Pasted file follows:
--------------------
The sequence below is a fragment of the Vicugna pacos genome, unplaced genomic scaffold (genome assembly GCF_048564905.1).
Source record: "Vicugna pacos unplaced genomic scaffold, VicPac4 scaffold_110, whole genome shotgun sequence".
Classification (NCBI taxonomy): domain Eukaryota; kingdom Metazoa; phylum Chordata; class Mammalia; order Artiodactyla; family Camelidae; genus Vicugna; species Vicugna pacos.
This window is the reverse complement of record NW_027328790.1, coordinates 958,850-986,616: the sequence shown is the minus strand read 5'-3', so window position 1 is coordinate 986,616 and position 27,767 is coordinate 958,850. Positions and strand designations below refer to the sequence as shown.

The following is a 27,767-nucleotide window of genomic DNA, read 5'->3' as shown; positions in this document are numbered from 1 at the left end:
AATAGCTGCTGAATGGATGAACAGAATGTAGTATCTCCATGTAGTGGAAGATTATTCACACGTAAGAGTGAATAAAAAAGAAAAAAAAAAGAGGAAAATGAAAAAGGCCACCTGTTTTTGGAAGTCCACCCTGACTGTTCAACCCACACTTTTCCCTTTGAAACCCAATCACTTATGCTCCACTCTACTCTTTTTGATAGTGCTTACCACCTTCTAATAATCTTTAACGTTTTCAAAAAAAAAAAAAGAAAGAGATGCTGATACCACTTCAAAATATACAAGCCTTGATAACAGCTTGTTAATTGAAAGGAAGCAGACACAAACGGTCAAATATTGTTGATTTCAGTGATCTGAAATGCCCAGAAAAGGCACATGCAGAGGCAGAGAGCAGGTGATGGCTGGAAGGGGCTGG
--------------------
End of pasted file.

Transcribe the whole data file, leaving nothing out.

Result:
The sequence below is a fragment of the Vicugna pacos genome, unplaced genomic scaffold (genome assembly GCF_048564905.1).
Source record: "Vicugna pacos unplaced genomic scaffold, VicPac4 scaffold_110, whole genome shotgun sequence".
Classification (NCBI taxonomy): domain Eukaryota; kingdom Metazoa; phylum Chordata; class Mammalia; order Artiodactyla; family Camelidae; genus Vicugna; species Vicugna pacos.
This window is the reverse complement of record NW_027328790.1, coordinates 958,850-986,616: the sequence shown is the minus strand read 5'-3', so window position 1 is coordinate 986,616 and position 27,767 is coordinate 958,850. Positions and strand designations below refer to the sequence as shown.

The following is a 27,767-nucleotide window of genomic DNA, read 5'->3' as shown; positions in this document are numbered from 1 at the left end:
AATAGCTGCTGAATGGATGAACAGAATGTAGTATCTCCATGTAGTGGAAGATTATTCACACGTAAGAGTGAATAAAAAAGAAAAAAAAAAGAGGAAAATGAAAAAGGCCACCTGTTTTTGGAAGTCCACCCTGACTGTTCAACCCACACTTTTCCCTTTGAAACCCAATCACTTATGCTCCACTCTACTCTTTTTGATAGTGCTTACCACCTTCTAATAATCTTTAACGTTTTCAAAAAAAAAAAAAGAAAGAGATGCTGATACCACTTCAAAATATACAAGCCTTGATAACAGCTTGTTAATTGAAAGGAAGCAGACACAAACGGTCAAATATTGTTGATTTCAGTGATCTGAAATGCCCAGAAAAGGCACATGCAGAGGCAGAGAGCAGGTGATGGCTGGAAGGGGCTGG